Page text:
Amen properly. (The author of that book took various statments that had
been made from time to time, and took them as simple Torah, collected
them and then made an argument as to how important answering Amen is.
If it were so, a person should make every effort not to put himself in a
situation where it would be necessary to answer Amen.)

These statements had probably originally been made, in passing, not
because anyone was seriously thinking about Amen, but because someone
was seeking an answer as to tragedies - for individuals.

Another thing I think that goes on - that I think leads to increasing
Chumrahs - is that are times in the year - as well as other occasions -
when we are exhorted to do Teshuva. Now, these people, and the people
around them, don't feel taht they did or do anything big or well known.

What happens then is that they look for "mistakes" (new sins that nobody
realized before) that everybody is making. By everybody I mean that the
people they are speaking to are making or could be making. Even if most
jews violate Shabbos that will never be there.  And these things almost
invariably, are something in the category of Orach Chiam - because
that's very public and obvious.  Anything about money will never be
there (except using somebody else's credit and paying the interest) It's
got to be something easy to stop, at least in theory.

What a person who hears this sort of thing thinks, I have no idca. Of
course, you could reason, this is wrong. If they are not the type pf
person to reason that a Rabbi can be wrong, I have no idea. Perhaps they
only pay attention to their own personal Rabbi, so this won't happen so
often. Perhaps even then the rabbi doesn't repeat this too often, or in
the proper context, indicating that he himself is not certain of
this. In fact, in may even be explained, when someone gets close to a
person saying this, that there is no certainlty about this, but that a
person should free himself from doubt. That's also a misinterpretation
of something in Pirkei Avos. (Mishnah 1:16)

Perhaps, also, it's understood as very possibly wrong or as exaggeration
- in a "good cause" - teshuva.

From: Leah Aharoni <leah25@...>
Date: Thu, 18 Jan 2007 23:02:31 +0200
Subject: Explaining catastrophies

Eitan wrote:

>If, on the one hand, these speculative statements about God's will are
>correct (and God wiped out tens of thousands of innocents and tzadikim
>and talmidei chachamim because of some chatter in shul), then we are
>faced with a God who is radically unjust (and one who has altered His
>midot since allowing Himself to be bargained with over the potential of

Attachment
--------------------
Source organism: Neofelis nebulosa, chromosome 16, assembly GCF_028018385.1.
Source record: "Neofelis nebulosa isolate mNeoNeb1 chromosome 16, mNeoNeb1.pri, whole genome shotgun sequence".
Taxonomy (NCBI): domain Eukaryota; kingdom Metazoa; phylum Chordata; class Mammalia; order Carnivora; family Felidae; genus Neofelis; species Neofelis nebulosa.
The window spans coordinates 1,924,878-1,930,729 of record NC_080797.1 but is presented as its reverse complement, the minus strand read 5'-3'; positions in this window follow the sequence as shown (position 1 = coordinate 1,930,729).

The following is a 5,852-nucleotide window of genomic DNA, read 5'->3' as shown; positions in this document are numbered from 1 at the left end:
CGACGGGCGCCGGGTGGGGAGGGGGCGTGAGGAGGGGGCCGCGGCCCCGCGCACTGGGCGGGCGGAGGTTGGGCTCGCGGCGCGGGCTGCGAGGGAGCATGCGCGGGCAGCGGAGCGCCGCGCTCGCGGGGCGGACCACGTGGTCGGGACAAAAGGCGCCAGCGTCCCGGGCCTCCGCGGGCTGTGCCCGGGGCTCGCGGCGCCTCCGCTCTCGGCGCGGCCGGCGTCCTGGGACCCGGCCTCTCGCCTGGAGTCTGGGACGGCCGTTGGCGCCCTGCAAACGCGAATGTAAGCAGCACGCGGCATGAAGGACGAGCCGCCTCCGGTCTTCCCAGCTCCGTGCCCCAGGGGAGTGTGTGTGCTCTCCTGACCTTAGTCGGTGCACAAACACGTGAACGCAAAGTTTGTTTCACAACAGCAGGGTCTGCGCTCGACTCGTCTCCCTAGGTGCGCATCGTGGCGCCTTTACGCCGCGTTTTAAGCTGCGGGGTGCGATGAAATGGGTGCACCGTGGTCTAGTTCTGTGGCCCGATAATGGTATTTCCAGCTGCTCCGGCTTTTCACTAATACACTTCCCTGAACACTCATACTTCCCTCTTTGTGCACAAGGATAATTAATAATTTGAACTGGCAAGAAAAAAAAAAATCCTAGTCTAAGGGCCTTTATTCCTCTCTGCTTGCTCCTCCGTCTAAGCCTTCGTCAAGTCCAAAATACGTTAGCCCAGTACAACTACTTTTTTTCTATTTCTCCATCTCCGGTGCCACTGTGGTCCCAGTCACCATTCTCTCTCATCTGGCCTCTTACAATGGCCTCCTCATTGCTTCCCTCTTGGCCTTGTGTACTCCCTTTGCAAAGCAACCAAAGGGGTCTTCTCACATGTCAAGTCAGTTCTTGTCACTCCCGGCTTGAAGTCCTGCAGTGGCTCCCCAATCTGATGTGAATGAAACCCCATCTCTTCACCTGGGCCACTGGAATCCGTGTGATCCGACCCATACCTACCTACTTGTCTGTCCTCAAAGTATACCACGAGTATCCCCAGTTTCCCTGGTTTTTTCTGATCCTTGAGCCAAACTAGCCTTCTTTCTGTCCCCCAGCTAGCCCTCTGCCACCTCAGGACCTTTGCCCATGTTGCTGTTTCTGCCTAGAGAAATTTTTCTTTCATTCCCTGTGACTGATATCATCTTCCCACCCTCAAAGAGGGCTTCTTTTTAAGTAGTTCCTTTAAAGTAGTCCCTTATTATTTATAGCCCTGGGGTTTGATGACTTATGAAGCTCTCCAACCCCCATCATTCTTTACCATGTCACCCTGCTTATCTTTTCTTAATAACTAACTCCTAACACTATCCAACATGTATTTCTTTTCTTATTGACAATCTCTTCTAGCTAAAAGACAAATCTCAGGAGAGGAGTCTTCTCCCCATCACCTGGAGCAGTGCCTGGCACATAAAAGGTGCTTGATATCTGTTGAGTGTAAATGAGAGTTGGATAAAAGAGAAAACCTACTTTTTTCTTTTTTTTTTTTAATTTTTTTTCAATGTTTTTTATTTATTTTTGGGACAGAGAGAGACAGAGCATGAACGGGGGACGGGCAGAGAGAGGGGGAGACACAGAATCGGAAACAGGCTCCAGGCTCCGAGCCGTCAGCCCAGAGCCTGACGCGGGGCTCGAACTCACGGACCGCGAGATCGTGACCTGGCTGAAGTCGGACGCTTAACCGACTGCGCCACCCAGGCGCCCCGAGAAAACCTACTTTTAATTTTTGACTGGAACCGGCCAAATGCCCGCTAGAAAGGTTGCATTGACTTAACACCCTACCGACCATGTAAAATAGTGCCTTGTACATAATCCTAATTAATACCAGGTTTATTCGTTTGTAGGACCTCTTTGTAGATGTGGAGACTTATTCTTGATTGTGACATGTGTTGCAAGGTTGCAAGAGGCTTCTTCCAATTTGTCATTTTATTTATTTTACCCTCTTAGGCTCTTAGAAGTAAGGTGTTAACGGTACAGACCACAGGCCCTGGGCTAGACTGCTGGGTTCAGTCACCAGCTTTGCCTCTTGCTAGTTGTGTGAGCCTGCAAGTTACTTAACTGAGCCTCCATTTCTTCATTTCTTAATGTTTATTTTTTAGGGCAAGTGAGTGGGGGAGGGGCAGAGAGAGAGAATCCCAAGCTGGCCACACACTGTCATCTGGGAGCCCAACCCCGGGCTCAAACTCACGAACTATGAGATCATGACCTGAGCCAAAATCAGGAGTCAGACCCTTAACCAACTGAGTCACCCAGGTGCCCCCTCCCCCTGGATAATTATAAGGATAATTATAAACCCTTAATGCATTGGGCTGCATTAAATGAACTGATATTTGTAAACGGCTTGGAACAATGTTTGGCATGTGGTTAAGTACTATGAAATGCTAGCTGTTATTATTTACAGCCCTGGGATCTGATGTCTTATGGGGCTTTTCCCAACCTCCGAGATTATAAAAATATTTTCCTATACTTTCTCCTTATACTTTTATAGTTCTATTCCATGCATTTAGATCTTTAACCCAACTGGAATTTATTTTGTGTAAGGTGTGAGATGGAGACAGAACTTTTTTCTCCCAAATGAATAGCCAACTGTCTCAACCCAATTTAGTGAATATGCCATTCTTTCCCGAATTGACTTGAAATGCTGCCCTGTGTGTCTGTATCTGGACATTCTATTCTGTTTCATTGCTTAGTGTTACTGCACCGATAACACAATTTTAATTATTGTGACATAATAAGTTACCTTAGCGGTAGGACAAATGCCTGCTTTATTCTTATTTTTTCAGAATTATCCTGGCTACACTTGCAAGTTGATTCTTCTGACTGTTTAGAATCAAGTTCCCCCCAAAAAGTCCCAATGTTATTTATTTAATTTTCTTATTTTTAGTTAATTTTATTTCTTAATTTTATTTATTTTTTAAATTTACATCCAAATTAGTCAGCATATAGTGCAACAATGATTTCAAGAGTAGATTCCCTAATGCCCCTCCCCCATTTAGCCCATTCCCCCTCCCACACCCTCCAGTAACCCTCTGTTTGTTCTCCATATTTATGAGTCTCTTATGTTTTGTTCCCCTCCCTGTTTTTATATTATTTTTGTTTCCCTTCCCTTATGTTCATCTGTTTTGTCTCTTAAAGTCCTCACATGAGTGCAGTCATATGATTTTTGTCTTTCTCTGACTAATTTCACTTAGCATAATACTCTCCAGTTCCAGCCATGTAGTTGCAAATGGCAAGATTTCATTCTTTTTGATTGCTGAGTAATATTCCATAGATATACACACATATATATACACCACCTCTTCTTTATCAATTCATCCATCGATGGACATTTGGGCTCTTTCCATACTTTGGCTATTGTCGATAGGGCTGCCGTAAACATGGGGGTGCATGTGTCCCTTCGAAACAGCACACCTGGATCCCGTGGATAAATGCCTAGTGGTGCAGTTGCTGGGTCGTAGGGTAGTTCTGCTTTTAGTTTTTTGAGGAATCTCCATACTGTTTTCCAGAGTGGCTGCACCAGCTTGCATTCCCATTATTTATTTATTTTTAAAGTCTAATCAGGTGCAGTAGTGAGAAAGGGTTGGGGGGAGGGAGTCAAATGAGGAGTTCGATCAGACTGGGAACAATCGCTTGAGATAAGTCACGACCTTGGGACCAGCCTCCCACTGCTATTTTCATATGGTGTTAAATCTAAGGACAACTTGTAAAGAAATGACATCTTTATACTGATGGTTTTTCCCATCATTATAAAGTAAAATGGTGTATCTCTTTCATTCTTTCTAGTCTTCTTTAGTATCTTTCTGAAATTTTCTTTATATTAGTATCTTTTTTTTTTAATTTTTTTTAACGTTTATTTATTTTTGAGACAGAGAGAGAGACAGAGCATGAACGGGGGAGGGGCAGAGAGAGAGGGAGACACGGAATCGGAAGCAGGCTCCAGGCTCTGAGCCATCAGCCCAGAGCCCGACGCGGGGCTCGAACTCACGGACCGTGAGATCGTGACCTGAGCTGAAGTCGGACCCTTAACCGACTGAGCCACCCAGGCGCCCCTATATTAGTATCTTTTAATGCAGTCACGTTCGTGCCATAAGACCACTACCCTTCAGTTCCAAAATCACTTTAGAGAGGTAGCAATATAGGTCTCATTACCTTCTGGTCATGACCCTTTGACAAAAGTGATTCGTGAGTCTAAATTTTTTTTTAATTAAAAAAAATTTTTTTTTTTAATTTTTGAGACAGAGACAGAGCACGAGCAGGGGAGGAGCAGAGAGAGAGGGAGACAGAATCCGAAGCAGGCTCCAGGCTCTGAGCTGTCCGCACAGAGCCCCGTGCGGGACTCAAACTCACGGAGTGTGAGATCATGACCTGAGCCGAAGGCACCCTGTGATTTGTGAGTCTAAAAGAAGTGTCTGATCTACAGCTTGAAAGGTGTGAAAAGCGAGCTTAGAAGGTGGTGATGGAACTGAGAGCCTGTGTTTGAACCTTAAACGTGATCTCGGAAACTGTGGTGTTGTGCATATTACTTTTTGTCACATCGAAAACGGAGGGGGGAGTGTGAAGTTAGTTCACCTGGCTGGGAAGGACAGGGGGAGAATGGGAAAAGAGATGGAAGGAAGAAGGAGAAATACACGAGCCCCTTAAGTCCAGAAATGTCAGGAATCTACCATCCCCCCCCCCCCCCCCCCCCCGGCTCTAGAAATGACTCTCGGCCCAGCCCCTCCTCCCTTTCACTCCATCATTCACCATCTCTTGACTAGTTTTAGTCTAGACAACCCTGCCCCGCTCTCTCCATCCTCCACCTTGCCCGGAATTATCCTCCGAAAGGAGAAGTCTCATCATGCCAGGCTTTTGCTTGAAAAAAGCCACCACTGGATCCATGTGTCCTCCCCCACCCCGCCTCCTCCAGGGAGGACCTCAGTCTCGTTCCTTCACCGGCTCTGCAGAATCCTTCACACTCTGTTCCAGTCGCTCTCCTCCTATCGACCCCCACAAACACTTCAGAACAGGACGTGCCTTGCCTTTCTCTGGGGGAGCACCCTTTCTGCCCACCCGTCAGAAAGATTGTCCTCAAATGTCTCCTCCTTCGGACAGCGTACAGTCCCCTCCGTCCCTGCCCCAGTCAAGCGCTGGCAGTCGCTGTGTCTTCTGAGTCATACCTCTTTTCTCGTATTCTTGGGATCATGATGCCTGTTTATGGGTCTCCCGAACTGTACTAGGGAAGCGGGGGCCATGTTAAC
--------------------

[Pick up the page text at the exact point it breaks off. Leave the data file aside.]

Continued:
>a handful of tzadikim in Sedom).

While I can identify with Eitan's gut instinct, analyses of some
tragedies in the Tanakh, we will clearly show that God DOES kill
seemingly innocent people for sins that do not appear in Shulchan
Arukh. Here are just 2 examples I can think of right now:

 1. In Yehoshua 7:1-6, The first battle of Ay. The very first pasuk
    blames the sin of Achan (taking from the spoils of Jericho on the
    entire Jewish people! The Navi tells us explicitly that the sin of a
    single person awakened the wrath of God on the entire nation. As a
    result, 36 innocent people died in battle and the entire nations
    suffered the psychological damage of defeat. Our idea of justice
    would be to kill off Achan, but Hashem apparently Hashem had other
 2. In Shmuel 2 21, God brings a three-year-long famine on the entire
    nation, because Shaul had harmed the Giveonim in a different
    generation! The reason for the famine is stated explicitly in the
    Tanakh. Once again, we can well imagine the terrible suffering of
    innocent people for a sin not of their doing.

There are many other such examples in the Tanakh, but I think the idea
is clear. Our notions of justice are very different from God's. I am
sure that in the cosmic order of things, every bit of personal suffering
is accounted for (even when it results from a catastrophe brought on by
the sins of other).

Leah Aharoni
Hebrew/Russian/English translator
Email:  <leah25@...>


From: Shmuel Himelstein <himels@...>
Date: Fri, 19 Jan 2007 14:21:30 +0200
Subject: Lots of Questions

I think that Avi is much too cavalier in dismissing Ms. Friedman's
questions regarding rabbinic (in)action today in regard to Gittin,